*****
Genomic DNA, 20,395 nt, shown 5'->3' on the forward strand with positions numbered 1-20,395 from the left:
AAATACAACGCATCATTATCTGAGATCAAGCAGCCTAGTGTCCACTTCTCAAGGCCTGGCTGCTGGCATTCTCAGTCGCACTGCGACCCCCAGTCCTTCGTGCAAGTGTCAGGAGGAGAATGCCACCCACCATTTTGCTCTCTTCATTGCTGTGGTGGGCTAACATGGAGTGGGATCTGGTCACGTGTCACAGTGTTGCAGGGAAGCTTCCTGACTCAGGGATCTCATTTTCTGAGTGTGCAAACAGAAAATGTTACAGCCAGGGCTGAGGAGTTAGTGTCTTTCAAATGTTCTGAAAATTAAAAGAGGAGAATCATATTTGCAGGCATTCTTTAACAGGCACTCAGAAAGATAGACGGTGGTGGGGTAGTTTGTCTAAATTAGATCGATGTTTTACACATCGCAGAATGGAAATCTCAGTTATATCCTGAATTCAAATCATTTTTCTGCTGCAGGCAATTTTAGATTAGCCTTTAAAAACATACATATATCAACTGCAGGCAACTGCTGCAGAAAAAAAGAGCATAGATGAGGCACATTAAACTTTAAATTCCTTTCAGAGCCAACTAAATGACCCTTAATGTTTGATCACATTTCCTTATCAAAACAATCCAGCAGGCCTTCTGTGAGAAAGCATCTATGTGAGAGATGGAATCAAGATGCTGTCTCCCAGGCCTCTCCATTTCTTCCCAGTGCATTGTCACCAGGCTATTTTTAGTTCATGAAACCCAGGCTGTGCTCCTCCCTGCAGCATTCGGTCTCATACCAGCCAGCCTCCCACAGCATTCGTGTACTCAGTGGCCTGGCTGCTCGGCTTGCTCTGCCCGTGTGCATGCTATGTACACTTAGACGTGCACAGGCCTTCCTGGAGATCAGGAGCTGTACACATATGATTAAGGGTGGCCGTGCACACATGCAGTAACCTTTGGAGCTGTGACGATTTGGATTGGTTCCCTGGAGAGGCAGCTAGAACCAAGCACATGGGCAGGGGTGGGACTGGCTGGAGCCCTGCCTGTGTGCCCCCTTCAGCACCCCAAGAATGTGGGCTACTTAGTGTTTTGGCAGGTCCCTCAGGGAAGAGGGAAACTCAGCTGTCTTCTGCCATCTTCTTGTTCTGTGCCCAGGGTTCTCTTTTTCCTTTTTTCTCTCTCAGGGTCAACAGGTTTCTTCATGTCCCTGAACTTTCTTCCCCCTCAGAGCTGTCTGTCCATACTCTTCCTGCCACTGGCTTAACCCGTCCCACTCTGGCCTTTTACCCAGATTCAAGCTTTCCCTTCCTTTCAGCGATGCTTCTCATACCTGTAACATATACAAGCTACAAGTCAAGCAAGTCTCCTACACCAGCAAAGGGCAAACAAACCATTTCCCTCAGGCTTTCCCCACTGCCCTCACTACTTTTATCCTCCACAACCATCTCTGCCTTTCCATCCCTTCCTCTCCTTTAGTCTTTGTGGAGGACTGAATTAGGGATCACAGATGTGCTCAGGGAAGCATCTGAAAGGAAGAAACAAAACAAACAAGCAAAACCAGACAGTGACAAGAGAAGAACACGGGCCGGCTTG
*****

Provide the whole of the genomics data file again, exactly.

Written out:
Genomic DNA, 20,395 nt, shown 5'->3' on the forward strand with positions numbered 1-20,395 from the left:
AAATACAACGCATCATTATCTGAGATCAAGCAGCCTAGTGTCCACTTCTCAAGGCCTGGCTGCTGGCATTCTCAGTCGCACTGCGACCCCCAGTCCTTCGTGCAAGTGTCAGGAGGAGAATGCCACCCACCATTTTGCTCTCTTCATTGCTGTGGTGGGCTAACATGGAGTGGGATCTGGTCACGTGTCACAGTGTTGCAGGGAAGCTTCCTGACTCAGGGATCTCATTTTCTGAGTGTGCAAACAGAAAATGTTACAGCCAGGGCTGAGGAGTTAGTGTCTTTCAAATGTTCTGAAAATTAAAAGAGGAGAATCATATTTGCAGGCATTCTTTAACAGGCACTCAGAAAGATAGACGGTGGTGGGGTAGTTTGTCTAAATTAGATCGATGTTTTACACATCGCAGAATGGAAATCTCAGTTATATCCTGAATTCAAATCATTTTTCTGCTGCAGGCAATTTTAGATTAGCCTTTAAAAACATACATATATCAACTGCAGGCAACTGCTGCAGAAAAAAAGAGCATAGATGAGGCACATTAAACTTTAAATTCCTTTCAGAGCCAACTAAATGACCCTTAATGTTTGATCACATTTCCTTATCAAAACAATCCAGCAGGCCTTCTGTGAGAAAGCATCTATGTGAGAGATGGAATCAAGATGCTGTCTCCCAGGCCTCTCCATTTCTTCCCAGTGCATTGTCACCAGGCTATTTTTAGTTCATGAAACCCAGGCTGTGCTCCTCCCTGCAGCATTCGGTCTCATACCAGCCAGCCTCCCACAGCATTCGTGTACTCAGTGGCCTGGCTGCTCGGCTTGCTCTGCCCGTGTGCATGCTATGTACACTTAGACGTGCACAGGCCTTCCTGGAGATCAGGAGCTGTACACATATGATTAAGGGTGGCCGTGCACACATGCAGTAACCTTTGGAGCTGTGACGATTTGGATTGGTTCCCTGGAGAGGCAGCTAGAACCAAGCACATGGGCAGGGGTGGGACTGGCTGGAGCCCTGCCTGTGTGCCCCCTTCAGCACCCCAAGAATGTGGGCTACTTAGTGTTTTGGCAGGTCCCTCAGGGAAGAGGGAAACTCAGCTGTCTTCTGCCATCTTCTTGTTCTGTGCCCAGGGTTCTCTTTTTCCTTTTTTCTCTCTCAGGGTCAACAGGTTTCTTCATGTCCCTGAACTTTCTTCCCCCTCAGAGCTGTCTGTCCATACTCTTCCTGCCACTGGCTTAACCCGTCCCACTCTGGCCTTTTACCCAGATTCAAGCTTTCCCTTCCTTTCAGCGATGCTTCTCATACCTGTAACATATACAAGCTACAAGTCAAGCAAGTCTCCTACACCAGCAAAGGGCAAACAAACCATTTCCCTCAGGCTTTCCCCACTGCCCTCACTACTTTTATCCTCCACAACCATCTCTGCCTTTCCATCCCTTCCTCTCCTTTAGTCTTTGTGGAGGACTGAATTAGGGATCACAGATGTGCTCAGGGAAGCATCTGAAAGGAAGAAACAAAACAAACAAGCAAAACCAGACAGTGACAAGAGAAGAACACGGGCCGGCTTG